The X-Files: 5 Questions Answered About “This”

In an X-Files post-mortem, writer-director Glen Morgan answers our burning questions from "This."

A few weeks before The X-Files season 11 writers’ room was open for business, I had the opportunity to sit down with X-Files executive producer Glen Morgan on the set of his Amazon anthology Lore. The self-described historian explained that often the root of his ideas for X-Files episodes back in the day came from science newsletters and magazines. Morgan and his writing partner James Wong would then turn those nuggets into some of the scariest stuff on television at the time.

Though Morgan was coy about the specifics during the interview in his Lore office, he dropped a few hints. Mulder and Scully would go on the run, an ode to Alfred Hitchcock’s 1959 classic North by Northwest. Morgan and I discussed our fondness for Black Mirror, to which he bashfully said he didn’t think he could live up to. Those inspirations led Morgan to season 11’s “This,” which combined a contemporary sci-fi concept with real-life projects like the NSA’s Titanpointe building in New York to create a digital afterlife that might be just as scary as any of the monsters he’s made bump in the night.

Morgan, who wrote and directed “This,” took some time to answer our burning questions on the episode. And, like all of us, he still just wants to know what is going on with William.

Den of Geek: Did you originally envision the episode as a standalone? At what point did you decide it would incorporate major puzzle pieces in this season’s mythology?

Ad – content continues below

Glen Morgan: I figured it would be a half and half that would bridge from the first mythology episode into the more stand alone episodes to follow. Chris placed Barbara’s character into “My Struggle III” after we pitched each other our stories and gave “This” a stronger mythology feel.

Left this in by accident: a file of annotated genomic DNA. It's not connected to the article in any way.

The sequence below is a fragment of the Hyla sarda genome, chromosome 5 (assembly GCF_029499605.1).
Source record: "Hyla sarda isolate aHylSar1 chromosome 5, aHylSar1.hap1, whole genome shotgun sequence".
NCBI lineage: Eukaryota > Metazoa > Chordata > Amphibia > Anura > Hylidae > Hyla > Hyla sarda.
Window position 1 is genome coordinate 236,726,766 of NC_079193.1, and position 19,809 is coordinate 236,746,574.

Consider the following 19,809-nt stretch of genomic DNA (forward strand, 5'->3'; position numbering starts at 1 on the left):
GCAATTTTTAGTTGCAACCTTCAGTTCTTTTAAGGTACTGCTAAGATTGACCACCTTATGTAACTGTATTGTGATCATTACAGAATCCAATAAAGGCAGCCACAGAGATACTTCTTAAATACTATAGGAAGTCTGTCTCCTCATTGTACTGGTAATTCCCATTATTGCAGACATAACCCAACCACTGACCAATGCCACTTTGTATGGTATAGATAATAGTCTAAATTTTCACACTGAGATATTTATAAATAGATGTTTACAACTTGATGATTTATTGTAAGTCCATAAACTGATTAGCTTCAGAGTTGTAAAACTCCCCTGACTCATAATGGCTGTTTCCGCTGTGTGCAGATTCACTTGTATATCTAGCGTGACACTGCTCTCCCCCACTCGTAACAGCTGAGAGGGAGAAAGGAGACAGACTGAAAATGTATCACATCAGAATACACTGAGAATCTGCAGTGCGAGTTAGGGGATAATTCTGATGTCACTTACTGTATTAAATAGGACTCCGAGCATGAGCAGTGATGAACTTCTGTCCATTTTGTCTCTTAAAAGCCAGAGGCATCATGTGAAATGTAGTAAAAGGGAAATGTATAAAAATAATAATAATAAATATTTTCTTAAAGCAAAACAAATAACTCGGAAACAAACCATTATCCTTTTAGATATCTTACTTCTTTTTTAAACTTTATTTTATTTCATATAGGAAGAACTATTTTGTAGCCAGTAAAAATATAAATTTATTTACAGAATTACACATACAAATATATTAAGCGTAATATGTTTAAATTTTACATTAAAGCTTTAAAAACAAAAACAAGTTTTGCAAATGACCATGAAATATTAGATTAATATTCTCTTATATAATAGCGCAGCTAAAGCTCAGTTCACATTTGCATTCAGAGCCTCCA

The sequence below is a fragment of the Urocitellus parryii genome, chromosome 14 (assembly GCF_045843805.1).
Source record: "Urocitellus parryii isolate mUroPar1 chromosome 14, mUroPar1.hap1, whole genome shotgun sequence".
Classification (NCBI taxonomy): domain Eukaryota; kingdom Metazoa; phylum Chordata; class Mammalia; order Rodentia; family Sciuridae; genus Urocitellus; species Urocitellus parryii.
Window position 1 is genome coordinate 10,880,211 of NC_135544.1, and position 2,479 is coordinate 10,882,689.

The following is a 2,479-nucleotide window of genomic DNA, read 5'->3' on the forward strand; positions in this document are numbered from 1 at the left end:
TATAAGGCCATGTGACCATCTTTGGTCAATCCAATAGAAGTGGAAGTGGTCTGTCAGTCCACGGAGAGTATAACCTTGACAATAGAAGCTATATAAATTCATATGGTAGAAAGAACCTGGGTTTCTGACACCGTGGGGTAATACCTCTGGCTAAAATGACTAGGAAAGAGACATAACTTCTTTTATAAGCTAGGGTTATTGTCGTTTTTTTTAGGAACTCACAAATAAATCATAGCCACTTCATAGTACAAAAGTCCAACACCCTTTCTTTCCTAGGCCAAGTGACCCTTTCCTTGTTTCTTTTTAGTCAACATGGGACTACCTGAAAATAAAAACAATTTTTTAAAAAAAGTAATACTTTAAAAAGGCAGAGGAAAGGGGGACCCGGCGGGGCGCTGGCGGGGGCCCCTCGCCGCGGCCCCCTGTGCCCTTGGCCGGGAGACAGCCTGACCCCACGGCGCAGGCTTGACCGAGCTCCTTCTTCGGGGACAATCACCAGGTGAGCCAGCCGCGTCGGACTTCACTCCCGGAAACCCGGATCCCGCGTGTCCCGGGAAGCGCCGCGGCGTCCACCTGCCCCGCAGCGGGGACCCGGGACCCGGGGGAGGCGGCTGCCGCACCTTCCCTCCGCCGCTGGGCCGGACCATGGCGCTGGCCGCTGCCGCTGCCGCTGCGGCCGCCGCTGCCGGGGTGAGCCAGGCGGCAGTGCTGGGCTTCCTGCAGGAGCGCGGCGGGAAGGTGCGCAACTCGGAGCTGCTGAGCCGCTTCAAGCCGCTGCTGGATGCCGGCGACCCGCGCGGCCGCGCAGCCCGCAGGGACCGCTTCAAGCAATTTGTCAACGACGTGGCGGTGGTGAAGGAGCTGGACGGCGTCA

Having the Ramones blasting in the background of the cold open shootout was awesome. Was there any significance behind that music selection other than Langly’s love of classic rock?

The Ramones are the greatest creation in the history of Human life on Earth. Starting the episode with Dee Dee’s “1-2-3-4” declared that “This” means business.

The Lone Gunmen were pretty close to each other. Did Byers and Frohike also make it to the cloud?  

IMHO, Frohike should’ve been assassinated by CSM at the end of “Musings of a Cigarette Smoking Man.” Only Langly made it to the simulation because he had seen The Ramones and thus was rewarded.

The concept of cloning and uploading a person’s consciousness is very Black Mirror-esque. Was that part of the inspiration? 

Ad – content continues below

I admire Black Mirror a great deal and its insights into our present and future relationship with technology is an inspiration. I had followed the theory of computer simulation for some time. It would take a season of TV do to the discussion justice.

The intelligence community has changed big time since the show left the air and it’s been fun seeing the show poke at that. Where does the FBI stand right now in The X-Files? With executive orders out, would they have even been able to do anything if Erika Price and those servers were still in the building?

To answer this question would assure my assassination by dark forces within our government and I have to find out if William is really Smoking Man’s kid.

For more on “This,” Den of Geek deputy editor Chris Longo joined The X-Files Declassified radio show. Listen below: